NewsThe SouthSider

Crime concerns eclipse airport talk at ward meeting

DUTCHTOWN — Concerns over public safety trumped airport privatization at a south side ward meeting this past week, after a privatization proponent pulled out of what was meant to be a discussion by both sides on the topic.

Dr. Douglass Petty said he decided to pull out of the discussion because he wasn’t sure what the meeting’s organizers wanted. That left privatization opponent Glenn Burleigh alone to give a present his case against any attempt to privatize St. Louis Lambert International Aiport.

But the questions and emotion at the 20th Ward meeting at the Thomas Dunn Center became most active in response to Third District Police Captain Ryan Cousins’ repot on crime in the ward.

The good news so far is that overall crime in the ward is down 17 percent this year, said Cara Spencer, the ward’s alderwoman. But the bad news is that for the first four months of the year, total crime is up 24.3 percent in the Dutchtown neighborhood, according to the city’s police department’s monthly report.  The report also indicates a 12.1 percent drop in Gravois Park.

“Your crime over the years has steadily gone down,” Cousins said. However, he said, “Gravois Park and Dutchtown is pretty much where we get most of our calls.” He said police would work to bring it down more in Gravois Park and Dutchtown.

The 20th Ward includes all or part of Gravois Park, Dutchtown, Marine Villa and Mount Pleasant neighborhoods. Its general boundaries are Broadway, Cherokee Street, Grand Boulevard and Meramec street.

And while crime is decreasing in the area, “This is not really a comfort when you’ve been shot or somebody gets robbed,” Cousins said.

Available resources include four mobile cameras costing about $400,000 each and SWAT teams.

Answering a question about low-level drug dealers, Cousins said the first time they’re arrested will not be the last time people in a neighborhood see them. A good way to deal with somebody who keeps selling is to get a six-month neighborhood order of protection.

Asked what to do about people who trash up the parks, Cousins discouraged residents from abandoning the park. That is the attitude that says “We’re trying to be safe, and we say, hey, we’re not going there any more.”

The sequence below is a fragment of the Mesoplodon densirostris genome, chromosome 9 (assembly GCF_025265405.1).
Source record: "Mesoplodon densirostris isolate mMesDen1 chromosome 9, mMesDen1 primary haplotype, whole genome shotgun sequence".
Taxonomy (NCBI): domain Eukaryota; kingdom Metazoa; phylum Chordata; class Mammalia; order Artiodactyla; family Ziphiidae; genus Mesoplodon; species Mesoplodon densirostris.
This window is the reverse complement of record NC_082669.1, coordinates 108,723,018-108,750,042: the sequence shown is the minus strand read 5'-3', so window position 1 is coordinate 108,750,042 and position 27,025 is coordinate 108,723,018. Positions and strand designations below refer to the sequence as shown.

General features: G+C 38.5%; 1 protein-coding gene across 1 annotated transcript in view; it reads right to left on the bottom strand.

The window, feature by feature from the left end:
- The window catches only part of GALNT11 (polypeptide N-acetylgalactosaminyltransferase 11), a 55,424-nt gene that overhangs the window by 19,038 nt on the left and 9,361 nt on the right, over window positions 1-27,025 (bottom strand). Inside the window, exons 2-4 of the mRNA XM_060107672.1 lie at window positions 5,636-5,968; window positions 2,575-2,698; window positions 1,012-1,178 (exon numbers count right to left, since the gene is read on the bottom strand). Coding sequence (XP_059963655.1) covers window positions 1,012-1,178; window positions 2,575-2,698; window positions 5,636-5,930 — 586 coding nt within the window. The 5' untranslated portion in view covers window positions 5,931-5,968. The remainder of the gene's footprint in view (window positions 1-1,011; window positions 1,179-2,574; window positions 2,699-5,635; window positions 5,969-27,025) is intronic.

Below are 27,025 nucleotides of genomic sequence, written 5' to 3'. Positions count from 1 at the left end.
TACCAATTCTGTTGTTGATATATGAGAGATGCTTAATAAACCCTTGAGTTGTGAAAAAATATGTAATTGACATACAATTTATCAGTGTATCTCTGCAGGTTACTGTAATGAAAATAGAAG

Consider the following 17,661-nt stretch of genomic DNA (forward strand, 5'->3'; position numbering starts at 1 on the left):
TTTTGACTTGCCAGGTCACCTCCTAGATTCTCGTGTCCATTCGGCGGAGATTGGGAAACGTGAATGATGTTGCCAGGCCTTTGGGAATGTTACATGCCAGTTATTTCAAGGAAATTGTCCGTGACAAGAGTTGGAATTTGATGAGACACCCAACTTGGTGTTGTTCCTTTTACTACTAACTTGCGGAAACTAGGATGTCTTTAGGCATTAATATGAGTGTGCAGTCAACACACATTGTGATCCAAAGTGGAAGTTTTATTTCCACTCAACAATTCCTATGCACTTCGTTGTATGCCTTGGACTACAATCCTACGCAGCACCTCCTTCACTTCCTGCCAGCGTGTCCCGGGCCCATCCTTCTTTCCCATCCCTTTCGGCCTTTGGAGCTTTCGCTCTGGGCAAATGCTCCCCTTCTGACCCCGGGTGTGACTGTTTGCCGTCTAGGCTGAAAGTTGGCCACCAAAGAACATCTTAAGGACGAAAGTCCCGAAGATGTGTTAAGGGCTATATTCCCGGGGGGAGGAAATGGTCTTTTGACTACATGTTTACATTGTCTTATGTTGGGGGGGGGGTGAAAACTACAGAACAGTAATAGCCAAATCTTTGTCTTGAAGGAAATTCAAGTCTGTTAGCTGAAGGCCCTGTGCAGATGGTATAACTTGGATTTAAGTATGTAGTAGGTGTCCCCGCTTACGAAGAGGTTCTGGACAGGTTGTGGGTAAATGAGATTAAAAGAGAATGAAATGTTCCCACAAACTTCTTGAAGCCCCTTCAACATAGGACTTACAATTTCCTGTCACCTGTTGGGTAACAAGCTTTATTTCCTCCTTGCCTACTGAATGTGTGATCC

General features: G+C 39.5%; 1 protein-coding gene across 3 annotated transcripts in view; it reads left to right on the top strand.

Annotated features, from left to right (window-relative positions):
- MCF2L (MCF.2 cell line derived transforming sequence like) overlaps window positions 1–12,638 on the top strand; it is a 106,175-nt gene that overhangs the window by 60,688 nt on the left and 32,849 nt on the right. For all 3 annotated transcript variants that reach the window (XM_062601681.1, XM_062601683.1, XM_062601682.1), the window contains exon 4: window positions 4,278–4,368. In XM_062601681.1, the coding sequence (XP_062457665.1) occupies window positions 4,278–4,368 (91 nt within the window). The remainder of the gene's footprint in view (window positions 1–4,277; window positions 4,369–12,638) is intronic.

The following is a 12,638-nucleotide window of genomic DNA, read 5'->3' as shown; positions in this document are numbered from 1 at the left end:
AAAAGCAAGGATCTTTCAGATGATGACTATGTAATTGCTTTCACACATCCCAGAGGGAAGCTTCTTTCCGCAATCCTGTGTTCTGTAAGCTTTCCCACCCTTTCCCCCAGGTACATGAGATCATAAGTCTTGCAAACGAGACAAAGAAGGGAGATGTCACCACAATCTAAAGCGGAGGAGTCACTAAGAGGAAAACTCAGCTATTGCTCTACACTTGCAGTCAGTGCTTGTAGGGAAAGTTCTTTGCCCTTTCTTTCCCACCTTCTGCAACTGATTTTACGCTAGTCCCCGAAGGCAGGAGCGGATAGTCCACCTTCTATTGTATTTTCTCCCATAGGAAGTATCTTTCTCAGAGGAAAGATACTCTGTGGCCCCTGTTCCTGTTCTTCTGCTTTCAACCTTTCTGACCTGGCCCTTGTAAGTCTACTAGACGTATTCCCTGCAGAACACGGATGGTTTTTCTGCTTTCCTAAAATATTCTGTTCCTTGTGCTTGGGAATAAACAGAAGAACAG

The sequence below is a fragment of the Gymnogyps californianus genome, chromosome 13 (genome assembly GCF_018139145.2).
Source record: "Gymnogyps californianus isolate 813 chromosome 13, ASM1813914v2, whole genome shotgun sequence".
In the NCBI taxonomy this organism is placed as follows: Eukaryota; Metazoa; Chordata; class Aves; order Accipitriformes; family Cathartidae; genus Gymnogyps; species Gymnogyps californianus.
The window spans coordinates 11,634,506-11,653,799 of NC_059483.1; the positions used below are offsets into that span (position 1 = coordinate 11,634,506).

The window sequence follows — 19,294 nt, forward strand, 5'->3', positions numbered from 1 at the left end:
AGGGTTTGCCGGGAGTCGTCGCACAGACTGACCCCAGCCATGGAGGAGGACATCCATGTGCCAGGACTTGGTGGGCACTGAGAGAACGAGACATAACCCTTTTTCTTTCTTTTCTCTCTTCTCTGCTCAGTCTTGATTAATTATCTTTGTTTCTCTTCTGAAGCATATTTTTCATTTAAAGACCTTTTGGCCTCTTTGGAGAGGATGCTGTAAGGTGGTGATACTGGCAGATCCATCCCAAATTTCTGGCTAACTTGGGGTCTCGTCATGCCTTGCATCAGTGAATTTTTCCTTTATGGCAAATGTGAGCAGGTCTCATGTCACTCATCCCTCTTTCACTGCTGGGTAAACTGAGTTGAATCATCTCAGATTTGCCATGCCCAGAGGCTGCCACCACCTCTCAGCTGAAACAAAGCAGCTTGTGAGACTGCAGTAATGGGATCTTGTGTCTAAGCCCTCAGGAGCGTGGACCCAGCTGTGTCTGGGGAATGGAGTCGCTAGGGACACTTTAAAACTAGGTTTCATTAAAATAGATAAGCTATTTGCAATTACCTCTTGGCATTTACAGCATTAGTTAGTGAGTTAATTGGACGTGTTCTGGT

A better approach might be going to an activity that police attend, like cleanup day, he said.

He cautioned against moving against possible troublemakers in a park. “We have to be considerate, also that we’re not violating somebody’s rights,” he said.

Asked what a newcomer should do to stay safe, Cousins said people should get to know their neighbors. People should create a call list of their block. And 20th Ward Alderwoman Cara Spencer said blocks often have Facebook pages.

“If you’re not at home, please don’t have anybody deliver a package to your home,” Cousins said.

After that discussion, Burleigh, who is pushing for a citywide vote on any effort to privatize airport, made his case for keeping things the way they are.

“There are no major airports in the continental United States that are part of this program,” Burleigh said. Only the airports in San Juan, Puerto Rico and a couple of small regional airports have gone private, he said.

“We don’t believe that the airport should be privatized without a vote of the people,” Burleigh said.

“Unfortunately, the people who would be able to answer your questions opted not to show up tonight,” Spencer said.

Petty, communications manager for the team of advisors to the committee examining whether the city should lease the airport, was scheduled to attend, but, according to Spencer, pulled out the day before the meeting. He said he didn’t know the exact time of the presentation, the amount of time allotted and whether audio visual equipment would be available, according to an email published by Spencer on social media.

Jim Merkel Born and raised in the St. Louis area, Jim Merkel covered communities throughout the area from 1991 to 2013 for the old Suburban Journals of Greater St. Louis. He is the author of five books about the Gateway City published by Reedy Press. The latest is Growing Up St. Louis: Looking Back Through the Decades. He and his wife, Lorraine, live in the Bevo Mill neighborhood of south St. Louis with Miss Jenny the Cat. For more about Jim, visit

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